Am I getting a discount...

  fourm member 09:08 24 May 2014
Locked

...or are you paying a premium?

When I started paying for my energy by direct debit, I was offered a discount because the energy companies knew they needed to pass on some of the savings they made to get people to switch.

Now, it seems, I'm no longer getting a discount. Those who pay quarterly are paying a premium.

But has anything, other than the words used, changed?

  fourm member 09:44 24 May 2014

MechKB 2

Pre-payment meters are different.

There are cost savings between paying a quarterly bill and paying by direct debit.

There can be no disputing that the energy companies make savings from direct debit payers. They wouldn't offer a lower price if they weren't providing a cheaper service. I'm sure, if they could, they would keep all those savings for themselves but the reality is they have to pass some of them on to consumers to encourage them to switch.

  Mr Mistoffelees 10:15 24 May 2014

While I understand and accept what Spider9 says, with regard to quarterly payers, people who are on pre-payment meters cannot get behind with their bill and are, mostly, among the least well-off and yet, they are being penalised.

  john bunyan 10:19 24 May 2014

Similarly if one buys , say, a new lounge suite, one is offered "free 2 years credit". If you try to get a cash discount, you cannot get it, so those who save before buying are subsidising those who buy on credit, as there is no such thing as a free lunch.

  Forum Editor 11:18 24 May 2014

MechKB 2

why are those with prepayment meters penalised?

It costs quite a lot more for an electricity supplier to operate pre-payment meters.

When you run a business the one thing you want above all else is to be able to predict - as far as is possible - a revenue stream. You can do that by getting your customers to pay by direct debit. There are enormous advantages to the DD system, not the least of which is that you collect the money automatically - you don't have to wait for the customer to pay - so your cash-flow situation is much easier to manage. It's the reason companies offer discounts to DD customers.

  fourm member 11:47 24 May 2014

I realise I can't control the direction a thread takes but my point was about the language.

Obviously a call to reduce the discount for DD payers would be unpopular so the discount for DD payers becomes a surcharge for quarterly payers.

Now you can mount a campaign against the 'surcharge'.

  fourm member 12:18 24 May 2014

MechKB 2

British Gas probably won't say it because they think you'll get upset if they do.

Part of the cost of pre-payment meters is the theft and criminal damage. That cost is spread to all pre-payment users even though not all of them break into the meter.

  spuds 12:58 24 May 2014

Yet again, this appears to be yet another case of Ofgem supporting the supplier more than the people that it is suppose to protect. But I do believe that the present government are considering making changes with the way Ofgem is conducting itself. Changes perhaps, like it as done with some of the other so called public Watchdogs.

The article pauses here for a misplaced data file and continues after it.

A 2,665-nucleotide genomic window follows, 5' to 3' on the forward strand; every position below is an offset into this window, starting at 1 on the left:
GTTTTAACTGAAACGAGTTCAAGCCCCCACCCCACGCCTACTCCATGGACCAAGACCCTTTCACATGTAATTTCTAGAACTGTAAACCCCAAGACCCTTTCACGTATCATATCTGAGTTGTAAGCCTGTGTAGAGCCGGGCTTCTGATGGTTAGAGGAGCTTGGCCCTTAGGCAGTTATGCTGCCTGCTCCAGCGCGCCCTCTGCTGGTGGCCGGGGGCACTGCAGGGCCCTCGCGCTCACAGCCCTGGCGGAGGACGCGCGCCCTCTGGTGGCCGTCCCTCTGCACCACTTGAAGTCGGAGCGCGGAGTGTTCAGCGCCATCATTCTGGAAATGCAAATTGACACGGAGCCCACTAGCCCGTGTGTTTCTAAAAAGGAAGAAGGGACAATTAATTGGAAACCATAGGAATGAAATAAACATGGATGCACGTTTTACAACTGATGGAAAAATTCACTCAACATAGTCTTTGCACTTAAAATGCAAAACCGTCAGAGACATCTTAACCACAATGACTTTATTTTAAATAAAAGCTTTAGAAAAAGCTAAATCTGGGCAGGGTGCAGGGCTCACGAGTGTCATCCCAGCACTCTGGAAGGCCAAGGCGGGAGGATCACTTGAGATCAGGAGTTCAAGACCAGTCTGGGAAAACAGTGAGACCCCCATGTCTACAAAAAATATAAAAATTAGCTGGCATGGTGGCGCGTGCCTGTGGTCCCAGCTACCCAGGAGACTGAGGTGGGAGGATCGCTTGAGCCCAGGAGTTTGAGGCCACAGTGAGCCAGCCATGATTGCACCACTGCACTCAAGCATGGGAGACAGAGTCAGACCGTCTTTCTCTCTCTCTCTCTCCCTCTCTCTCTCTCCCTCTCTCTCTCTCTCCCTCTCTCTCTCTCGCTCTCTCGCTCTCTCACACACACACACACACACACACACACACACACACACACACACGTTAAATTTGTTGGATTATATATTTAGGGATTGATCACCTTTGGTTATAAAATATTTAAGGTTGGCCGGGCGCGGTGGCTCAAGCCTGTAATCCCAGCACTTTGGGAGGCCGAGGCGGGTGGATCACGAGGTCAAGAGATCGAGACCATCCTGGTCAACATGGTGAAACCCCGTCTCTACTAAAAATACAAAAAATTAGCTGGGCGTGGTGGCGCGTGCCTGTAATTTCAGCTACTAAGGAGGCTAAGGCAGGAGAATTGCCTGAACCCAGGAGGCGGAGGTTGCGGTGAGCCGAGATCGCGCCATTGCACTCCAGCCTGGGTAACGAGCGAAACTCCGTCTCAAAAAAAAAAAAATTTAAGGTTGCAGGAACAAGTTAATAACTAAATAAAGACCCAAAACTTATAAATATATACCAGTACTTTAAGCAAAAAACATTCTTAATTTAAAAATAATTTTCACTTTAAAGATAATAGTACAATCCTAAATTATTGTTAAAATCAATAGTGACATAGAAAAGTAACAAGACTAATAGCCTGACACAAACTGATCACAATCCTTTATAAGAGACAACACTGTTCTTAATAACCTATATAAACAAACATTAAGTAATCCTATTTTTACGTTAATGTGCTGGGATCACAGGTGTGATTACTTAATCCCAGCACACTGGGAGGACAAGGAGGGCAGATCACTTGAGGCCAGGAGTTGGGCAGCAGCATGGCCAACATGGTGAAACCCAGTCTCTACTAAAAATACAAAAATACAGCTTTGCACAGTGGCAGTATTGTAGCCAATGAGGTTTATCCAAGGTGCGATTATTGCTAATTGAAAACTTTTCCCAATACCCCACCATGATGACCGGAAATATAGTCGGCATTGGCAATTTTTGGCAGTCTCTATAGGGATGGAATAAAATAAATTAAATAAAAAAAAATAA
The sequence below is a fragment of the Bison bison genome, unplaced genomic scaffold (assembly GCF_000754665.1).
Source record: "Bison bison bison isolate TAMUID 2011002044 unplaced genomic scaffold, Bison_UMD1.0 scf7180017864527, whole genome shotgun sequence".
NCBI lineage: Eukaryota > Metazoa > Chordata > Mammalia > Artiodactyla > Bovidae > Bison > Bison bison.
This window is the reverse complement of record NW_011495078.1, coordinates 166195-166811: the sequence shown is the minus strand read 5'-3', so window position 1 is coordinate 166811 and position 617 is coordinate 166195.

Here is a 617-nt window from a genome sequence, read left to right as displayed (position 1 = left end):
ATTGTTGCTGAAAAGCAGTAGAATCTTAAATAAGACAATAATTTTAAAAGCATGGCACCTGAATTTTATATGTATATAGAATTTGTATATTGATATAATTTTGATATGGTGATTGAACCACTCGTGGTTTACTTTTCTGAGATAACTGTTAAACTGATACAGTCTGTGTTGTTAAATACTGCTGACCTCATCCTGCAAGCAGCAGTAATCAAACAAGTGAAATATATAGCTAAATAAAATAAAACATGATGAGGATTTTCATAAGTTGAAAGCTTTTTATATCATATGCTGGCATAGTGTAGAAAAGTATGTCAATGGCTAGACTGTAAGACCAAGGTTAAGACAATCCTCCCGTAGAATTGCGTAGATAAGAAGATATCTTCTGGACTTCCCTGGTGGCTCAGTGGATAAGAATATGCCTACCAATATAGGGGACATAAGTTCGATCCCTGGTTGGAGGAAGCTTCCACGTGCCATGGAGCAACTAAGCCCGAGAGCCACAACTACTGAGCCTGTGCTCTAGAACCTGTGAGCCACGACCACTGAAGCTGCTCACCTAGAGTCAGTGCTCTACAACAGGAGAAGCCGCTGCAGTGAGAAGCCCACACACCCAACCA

With my dual fuel energy supplier E.oN, I have had two terms on their 'capped or fixed' price contracts. This month the last of these came to an end, so it was time to consider my forthcoming options for future supplies of gas and electricity.

Contacting E.oN this morning, and requesting their advice on their best deal proved very difficult, especially if I didn't sign-up now, 'due to possible sudden increase prices that could be pending shortly'. What was more concerning was the way things were being explained to me, on what I will or may lose, because of changes made by E.oN from my last contract.

Thankfully,E.oN is sending the new contract with a 14 day (no fee) release, that I can read. After the 14 days I will have to pay a £10 fee to cancel the contract within the next twelve months. This never applied previously.

Other incentives or reqwards I had previously are now in doubt, and it looks like I may need to apply for the return of these again. Whatever the case, the 28 minutes answering questions for a new contract, with the advisor agreeing that E.oN already had most of my information on record, didn't go down to well with me, and left me in a more confused state as to whether they were intentionally making life easier or harder for me?.

  fourm member 13:03 24 May 2014

You're right.

But now I understand that I can see immediately where the cost comes from.

The people who supply and house the Paypoint machines don't do it for love.

  spuds 13:03 24 May 2014

fourm member

Pre-payment cards topped up at various outlets providing the top-up service, stopped the theft and criminal element of the service, except perhaps if the meter was by-passed!.

  Forum Editor 13:14 24 May 2014

MechKB 2

"I have asked British Gas for a breakdown of the costs involved with prepaid meters several times yet they seem to be reluctant to provide the information and thereby justify the premium."

The company isn't under any legal obligation to supply you with information that might be market sensitive.

Lots of prepay meters have to be updated manually each time there's a change in the cost of electricity, so there's a pretty obvious cost involved right there. The smart card and top-up Key system has to be paid for of course, so there's another cost.

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